By David Usborne
New York - Scores of multinational corporations will be accused of "aiding and abetting" the former South African apartheid regime and turning a blind eye to human rights atrocities in a controversial reparations case in New York.
A total of 34 household-name companies, including banks, car makers, pharmaceutical and energy giants, are targeted in a multibillion-dollar lawsuit brought by a legal team headed by Edward Fagan, a civil damages lawyer who last year won a $1,25-billion (about R10-billion) settlement from Swiss banks for victims of the Holocaust.
The start of the case in New York's Southern District Court has already threatened to reopen many of the wounds from the nearly 40 years of apartheid rule in South Africa.
Barring a settlement, the trial is expected to last months or even years. Lawyers for the plaintiffs may be looking for an early out-of-court settlement though.
"The defendants know it is not going to be as easy as they originally thought," said John Ngcebetsha, a South African lawyer working with Fagan. "They know they cannot afford to attract all this negative publicity for the next five or seven years."
The case is being brought under an obscure 18th century act - the US Alien Civil Torts Act - that allows citizens of foreign countries to sue any companies that do business in the United States in an American court.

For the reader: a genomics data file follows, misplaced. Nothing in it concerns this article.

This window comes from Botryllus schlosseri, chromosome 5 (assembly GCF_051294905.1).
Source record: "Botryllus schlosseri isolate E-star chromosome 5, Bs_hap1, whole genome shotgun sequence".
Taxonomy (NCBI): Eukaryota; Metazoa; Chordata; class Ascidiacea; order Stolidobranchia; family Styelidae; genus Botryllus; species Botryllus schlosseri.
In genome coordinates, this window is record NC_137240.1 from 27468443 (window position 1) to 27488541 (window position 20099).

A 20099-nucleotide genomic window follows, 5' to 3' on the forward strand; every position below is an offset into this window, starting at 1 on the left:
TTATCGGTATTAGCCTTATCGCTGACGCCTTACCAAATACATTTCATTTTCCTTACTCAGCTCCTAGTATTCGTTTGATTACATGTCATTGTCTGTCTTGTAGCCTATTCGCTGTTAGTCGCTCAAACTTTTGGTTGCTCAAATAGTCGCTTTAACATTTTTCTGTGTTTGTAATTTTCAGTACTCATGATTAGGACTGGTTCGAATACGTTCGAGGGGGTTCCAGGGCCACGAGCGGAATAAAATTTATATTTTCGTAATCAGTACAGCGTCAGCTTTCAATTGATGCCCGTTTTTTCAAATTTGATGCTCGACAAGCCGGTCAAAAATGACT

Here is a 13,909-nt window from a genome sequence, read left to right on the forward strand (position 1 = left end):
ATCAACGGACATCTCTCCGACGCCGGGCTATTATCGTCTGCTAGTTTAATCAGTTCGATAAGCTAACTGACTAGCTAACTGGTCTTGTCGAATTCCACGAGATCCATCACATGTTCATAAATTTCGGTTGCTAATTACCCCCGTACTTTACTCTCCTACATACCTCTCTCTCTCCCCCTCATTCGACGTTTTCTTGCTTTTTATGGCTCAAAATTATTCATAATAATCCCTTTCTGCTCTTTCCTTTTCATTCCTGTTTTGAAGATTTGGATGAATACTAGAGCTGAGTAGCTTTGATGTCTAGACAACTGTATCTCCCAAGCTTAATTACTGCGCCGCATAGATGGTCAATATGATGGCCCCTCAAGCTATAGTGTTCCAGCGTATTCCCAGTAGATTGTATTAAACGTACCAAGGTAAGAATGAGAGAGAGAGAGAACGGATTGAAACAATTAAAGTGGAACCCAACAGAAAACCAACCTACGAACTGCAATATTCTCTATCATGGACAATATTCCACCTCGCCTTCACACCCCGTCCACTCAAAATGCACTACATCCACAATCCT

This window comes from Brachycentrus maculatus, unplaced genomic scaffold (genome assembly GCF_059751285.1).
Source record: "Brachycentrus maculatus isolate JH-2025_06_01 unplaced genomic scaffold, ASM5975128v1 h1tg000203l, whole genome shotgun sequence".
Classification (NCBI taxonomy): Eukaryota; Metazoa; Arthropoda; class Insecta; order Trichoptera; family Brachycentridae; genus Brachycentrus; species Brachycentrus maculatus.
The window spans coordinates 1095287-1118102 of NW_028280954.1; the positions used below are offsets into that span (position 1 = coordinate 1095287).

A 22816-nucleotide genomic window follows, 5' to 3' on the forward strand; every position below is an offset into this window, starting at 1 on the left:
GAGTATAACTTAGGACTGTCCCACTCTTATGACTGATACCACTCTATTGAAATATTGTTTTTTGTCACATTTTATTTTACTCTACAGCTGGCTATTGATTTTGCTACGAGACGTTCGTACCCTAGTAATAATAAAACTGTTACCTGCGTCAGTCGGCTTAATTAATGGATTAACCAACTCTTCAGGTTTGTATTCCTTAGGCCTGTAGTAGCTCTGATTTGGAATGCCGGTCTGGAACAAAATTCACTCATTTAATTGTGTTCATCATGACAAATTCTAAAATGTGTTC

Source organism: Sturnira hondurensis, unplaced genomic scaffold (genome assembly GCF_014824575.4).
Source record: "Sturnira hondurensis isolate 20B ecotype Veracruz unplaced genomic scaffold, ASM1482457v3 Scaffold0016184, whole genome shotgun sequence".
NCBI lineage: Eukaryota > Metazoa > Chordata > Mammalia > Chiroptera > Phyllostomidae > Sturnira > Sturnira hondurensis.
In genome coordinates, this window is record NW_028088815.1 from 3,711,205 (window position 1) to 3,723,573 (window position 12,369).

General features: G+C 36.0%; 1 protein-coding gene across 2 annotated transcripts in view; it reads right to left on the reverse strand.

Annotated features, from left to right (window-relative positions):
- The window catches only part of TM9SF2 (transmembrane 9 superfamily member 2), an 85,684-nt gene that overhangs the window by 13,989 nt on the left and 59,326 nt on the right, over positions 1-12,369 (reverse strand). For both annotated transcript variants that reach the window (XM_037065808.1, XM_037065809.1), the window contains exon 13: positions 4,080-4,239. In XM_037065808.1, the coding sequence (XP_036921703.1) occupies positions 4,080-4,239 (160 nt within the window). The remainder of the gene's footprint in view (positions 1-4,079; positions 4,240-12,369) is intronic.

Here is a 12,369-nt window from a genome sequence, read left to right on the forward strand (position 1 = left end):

Fagan successfully used the same act in pursuit of the Holocaust reparations.
For the defendants, the reparations suit has the potential to generate unwelcome public embarrassment and possibly severe financial implications.
Fagan, who is representing tens of thousands of victims of repression under apartheid, is suing the companies collectively for more than $100-billion.
The companies, none of which was willing to comment on Monday, constitute a roster of some of the biggest names in world commerce. They include Barclays, Natwest, Deutsche Bank, Dresdner Bank, UBS, Credit Suisse, Credit Lyonnais, Banque Indo Suez, IBM, Ford, Isuzu, DaimlerChrysler and Citigroup.
The financial institutions are accused of extending generous high-interest loans to the regime to keep it afloat in contravention of international sanctions. - Independent Foreign Service